Wednesday, June 25, 2014

What's the dean or the provost doing?

I have never trafficked much in speculations about my chair, my dean, my provost--let us call them  "the administration." I like gossip, my colleagues in the university believe their gossip is well grounded in actual facts and policies. I have no idea. If someone does not get tenure, either the administration is arbitrary or changing the standards; if someone leaves, the administration did not try to retain them; if someone retires, the administration has forced them out. If a dean does not continue beyond their current term, the provost is out of control,...  And so forth.

I am sure there is some truth to some of what I hear. But of course I never hear the other side: X was not strong enough as a scholar; the attractions of a new position could not be matched by the administration; the retiree has perhaps become less effective; and the dean is not delivering to the provost's expectations.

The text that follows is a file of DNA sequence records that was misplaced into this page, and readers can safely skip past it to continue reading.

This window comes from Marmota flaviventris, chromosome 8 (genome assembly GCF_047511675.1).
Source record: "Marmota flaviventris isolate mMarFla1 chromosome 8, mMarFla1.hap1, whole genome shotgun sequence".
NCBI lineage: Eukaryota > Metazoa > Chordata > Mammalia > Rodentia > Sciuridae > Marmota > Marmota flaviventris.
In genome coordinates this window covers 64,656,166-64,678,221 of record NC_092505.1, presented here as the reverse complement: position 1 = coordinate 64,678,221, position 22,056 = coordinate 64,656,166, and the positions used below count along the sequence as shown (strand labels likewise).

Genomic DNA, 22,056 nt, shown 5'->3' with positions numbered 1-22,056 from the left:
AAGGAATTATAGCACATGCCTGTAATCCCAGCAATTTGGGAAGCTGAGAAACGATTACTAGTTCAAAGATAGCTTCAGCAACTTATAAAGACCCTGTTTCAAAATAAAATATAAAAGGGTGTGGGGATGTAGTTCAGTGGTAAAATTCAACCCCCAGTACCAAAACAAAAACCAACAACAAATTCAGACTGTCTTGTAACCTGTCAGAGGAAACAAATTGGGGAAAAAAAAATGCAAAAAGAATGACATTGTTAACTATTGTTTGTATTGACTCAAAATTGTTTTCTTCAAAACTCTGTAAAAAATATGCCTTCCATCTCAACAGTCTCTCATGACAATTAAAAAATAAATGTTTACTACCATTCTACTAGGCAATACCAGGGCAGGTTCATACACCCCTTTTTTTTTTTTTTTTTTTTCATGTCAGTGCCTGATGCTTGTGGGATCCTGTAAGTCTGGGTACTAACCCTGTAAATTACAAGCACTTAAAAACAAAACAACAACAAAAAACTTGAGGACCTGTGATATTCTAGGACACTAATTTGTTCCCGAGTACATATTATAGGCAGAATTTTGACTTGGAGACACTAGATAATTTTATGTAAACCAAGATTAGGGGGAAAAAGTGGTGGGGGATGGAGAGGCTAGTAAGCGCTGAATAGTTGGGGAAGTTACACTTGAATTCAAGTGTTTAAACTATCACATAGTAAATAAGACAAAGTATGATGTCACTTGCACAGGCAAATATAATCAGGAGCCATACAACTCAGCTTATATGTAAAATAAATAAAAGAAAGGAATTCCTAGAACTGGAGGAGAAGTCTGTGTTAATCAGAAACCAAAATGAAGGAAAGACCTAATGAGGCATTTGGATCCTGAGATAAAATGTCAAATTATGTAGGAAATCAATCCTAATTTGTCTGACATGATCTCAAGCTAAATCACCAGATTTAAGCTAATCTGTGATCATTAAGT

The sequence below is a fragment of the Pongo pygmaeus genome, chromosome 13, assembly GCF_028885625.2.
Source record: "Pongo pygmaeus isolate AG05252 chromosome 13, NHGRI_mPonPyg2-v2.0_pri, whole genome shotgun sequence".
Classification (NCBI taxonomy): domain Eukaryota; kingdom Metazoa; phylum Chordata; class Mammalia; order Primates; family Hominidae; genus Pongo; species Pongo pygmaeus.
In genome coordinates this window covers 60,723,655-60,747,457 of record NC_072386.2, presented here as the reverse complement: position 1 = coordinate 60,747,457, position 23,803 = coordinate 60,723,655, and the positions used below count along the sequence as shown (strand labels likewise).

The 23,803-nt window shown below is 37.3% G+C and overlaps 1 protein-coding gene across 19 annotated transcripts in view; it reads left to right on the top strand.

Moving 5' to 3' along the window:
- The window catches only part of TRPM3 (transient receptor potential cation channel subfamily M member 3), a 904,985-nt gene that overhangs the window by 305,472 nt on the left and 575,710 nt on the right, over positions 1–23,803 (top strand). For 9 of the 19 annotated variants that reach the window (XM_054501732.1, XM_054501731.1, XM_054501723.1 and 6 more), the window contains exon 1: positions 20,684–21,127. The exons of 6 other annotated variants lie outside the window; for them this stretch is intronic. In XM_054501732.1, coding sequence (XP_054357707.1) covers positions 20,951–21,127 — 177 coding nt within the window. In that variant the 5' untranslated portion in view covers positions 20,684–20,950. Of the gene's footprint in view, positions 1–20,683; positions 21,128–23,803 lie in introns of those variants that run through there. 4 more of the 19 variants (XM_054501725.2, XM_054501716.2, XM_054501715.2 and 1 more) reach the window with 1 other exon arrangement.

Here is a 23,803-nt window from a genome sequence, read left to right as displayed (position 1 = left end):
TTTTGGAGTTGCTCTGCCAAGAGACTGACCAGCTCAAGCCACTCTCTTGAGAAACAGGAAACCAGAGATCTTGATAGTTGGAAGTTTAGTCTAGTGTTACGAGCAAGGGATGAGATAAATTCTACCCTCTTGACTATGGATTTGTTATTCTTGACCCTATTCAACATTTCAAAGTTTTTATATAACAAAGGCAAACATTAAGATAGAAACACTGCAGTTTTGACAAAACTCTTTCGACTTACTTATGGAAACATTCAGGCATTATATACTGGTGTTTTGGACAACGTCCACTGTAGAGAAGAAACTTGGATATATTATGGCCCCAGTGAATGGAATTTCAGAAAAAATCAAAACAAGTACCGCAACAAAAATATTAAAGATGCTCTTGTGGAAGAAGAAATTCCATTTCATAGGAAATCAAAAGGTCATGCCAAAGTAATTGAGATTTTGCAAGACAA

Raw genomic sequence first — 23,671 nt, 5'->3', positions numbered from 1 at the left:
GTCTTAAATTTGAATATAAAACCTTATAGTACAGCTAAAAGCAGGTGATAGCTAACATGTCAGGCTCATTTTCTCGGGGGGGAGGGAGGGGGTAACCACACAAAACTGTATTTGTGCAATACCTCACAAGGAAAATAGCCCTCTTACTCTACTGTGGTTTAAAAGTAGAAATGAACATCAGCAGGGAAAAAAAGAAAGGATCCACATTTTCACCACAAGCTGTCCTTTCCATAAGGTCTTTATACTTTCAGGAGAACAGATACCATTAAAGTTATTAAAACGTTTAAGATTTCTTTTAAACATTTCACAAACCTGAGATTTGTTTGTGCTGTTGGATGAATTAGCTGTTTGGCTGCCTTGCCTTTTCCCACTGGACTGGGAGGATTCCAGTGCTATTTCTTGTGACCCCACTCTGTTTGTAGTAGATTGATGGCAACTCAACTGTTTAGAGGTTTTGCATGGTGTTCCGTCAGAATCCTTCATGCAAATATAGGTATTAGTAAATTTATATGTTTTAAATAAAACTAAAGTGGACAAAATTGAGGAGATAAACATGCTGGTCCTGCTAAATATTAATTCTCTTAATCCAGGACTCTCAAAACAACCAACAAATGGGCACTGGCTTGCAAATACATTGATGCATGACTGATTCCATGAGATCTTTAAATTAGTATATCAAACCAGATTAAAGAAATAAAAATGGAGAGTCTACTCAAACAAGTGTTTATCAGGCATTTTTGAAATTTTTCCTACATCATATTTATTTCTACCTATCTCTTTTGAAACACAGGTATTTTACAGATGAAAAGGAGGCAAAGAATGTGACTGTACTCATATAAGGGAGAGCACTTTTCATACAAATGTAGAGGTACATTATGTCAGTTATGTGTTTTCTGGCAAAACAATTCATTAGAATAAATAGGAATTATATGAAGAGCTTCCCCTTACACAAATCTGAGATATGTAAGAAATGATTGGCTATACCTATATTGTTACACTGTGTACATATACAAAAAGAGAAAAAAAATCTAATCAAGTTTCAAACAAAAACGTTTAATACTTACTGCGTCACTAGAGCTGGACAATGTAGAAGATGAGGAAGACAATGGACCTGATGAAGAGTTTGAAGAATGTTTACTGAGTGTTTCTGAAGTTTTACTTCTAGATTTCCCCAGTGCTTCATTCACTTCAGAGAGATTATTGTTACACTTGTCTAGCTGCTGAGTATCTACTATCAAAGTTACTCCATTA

I do know that it is the provost's job to decide on tenure (the university committee is advisory, not at all determinative), people are let go to other places as a nice way of reinvigorating a faculty, the retiree is actually getting a nice deal for retiring now; and the provost chooses deans and is responsible for who they choose and retain.

If a university is trying to become stronger, there is likely to be disruption, and the situation will get even more tricky. I doubt there is much of a conspiracy, although I am also sure that some moves are meant to help a spouse or friend and they are fishy.

I have found that the best advice I give on promotion and tenure is objective judgments about the quality of the case, and by implication the quality of the candidate. My main concern is improving the quality of the university and making sure processes are fair. I leave to the provost matters of sympathy or special consideration. If I would not trust a dossier, for whatever reason, the provost needs to know. If someone is ok, but not likely to continue to be strong enough, the provost needs to know. And so forth.

The buck stops with the dean or the provost--not with me.

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